The Man in Me by David Villarreal

His fingers gently pressed the keys of the obscure piano.

“Oh, the man in me.” – The handsome, young man sang.

He was vocalizing his emotions. He was expressing all the sadness he had inside. In a gloomy, careful piece, he spoke of his agony. And although no ears heard such desperate cry of pain, no eyes witnessed the way he delicately played the song of his life, he still performed at the deserted theater. He poured his heart into music for no one else but himself. The spotlight lit up the piano, and his top hat, and his suit, and his favorite pink bowtie, but not his eyes. He was hiding them behind the shadows of his misery.

“Oh, no. Oh, no.” – He suffered to utter his words.

He began to hit the keys roughly. The song had a violent turn along with the man’s body. He was under uncontrollable motion as his lonesome performance continued. All of a sudden, he stopped hitting the keys and distanced his hands from the piano, but the keys kept on moving by themselves, following the melody he played. He stood up and sang on. He stepped away from the piano and to the center of the stage, carrying the spotlight with him. He stared into the dark, at the empty seats of the theater, screaming at the top of his lungs “What do you want from me? What do you fucking want from me?” He pushed his shoulders and his upper body back and covered his face. A tear had fallen onto the stage.

The same hands that gracefully created the melody being played grabbed his top hat and threw it as far into the absent audience as they could. In that moment, the light hit the man’s bright brown eyes. He had a distinct world inside his eyes. His pupils contracted, revealing all the true colors of his essence. These colors were full of desires and wonders that were too far from him to reach; desires of things he had no hands to mold. The man turned his back to the audience and slipped his black blazer off erotically. He unbuttoned his trousers and let them fall slowly to the floor. The curves that were now showing on his body were beautifully unusual. They had femininity sculpted all over them. He was gorgeous. He was perfect.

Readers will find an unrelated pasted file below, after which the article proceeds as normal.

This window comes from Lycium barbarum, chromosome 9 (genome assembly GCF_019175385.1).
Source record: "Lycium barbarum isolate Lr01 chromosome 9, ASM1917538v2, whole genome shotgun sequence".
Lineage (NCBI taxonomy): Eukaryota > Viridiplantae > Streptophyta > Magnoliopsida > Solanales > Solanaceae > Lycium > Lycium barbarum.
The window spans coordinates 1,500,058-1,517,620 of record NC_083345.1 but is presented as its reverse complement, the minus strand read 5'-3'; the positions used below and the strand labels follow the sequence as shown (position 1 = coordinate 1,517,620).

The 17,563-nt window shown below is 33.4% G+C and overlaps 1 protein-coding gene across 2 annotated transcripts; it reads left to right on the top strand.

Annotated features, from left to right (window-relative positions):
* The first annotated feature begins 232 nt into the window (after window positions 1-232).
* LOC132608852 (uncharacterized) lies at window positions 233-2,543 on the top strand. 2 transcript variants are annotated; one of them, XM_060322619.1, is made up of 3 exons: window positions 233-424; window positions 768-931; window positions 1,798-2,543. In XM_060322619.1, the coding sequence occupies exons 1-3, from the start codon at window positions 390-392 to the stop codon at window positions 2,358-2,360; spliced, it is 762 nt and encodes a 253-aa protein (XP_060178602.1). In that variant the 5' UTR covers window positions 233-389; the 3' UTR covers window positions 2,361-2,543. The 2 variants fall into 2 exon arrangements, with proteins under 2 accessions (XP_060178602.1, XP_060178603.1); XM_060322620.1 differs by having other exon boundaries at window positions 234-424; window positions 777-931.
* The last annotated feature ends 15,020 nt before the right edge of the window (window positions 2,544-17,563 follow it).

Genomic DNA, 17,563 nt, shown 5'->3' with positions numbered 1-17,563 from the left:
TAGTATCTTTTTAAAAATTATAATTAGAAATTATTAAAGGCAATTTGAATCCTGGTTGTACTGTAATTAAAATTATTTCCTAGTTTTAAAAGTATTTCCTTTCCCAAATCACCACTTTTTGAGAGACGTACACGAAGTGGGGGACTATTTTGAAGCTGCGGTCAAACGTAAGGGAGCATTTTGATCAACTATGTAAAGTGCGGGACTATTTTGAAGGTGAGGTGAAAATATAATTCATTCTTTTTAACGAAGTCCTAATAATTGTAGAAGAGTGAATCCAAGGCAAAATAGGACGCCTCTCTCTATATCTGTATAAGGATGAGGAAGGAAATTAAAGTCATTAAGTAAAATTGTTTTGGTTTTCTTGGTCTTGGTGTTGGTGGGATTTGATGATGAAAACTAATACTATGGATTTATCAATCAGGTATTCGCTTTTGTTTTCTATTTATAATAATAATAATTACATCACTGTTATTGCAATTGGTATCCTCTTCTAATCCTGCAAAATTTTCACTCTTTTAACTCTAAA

His fingers reached for the buttons on his shirt. He turned back to front the rows of abandoned seats and stripped off his white shirt. And as soon as it was off, his pink bowtie came off without an effort made. This man had breasts. He had the body of a woman. It was extraordinary how such a baffling creature could be so alluring. His eyes were filled with tears, and his tears were now streaming down the man’s body, wetting his bruised and damaged skin. He stood still, waiting, letting the music condense into the air.

When the music finally ended, the one-man show performer took the bowtie and sat on the floor. He grasped it tightly, hugged his legs, and covered his abominable breasts. His eyes and body dried the tears, but they left stains. The stains remained. And without having any other way to conceal his eyes, he covered his whole face behind his legs.

“Oh, the man in me… Oh, no, the man in me…” – He uttered tragically one last time.

The Man in Me by David Villarreal

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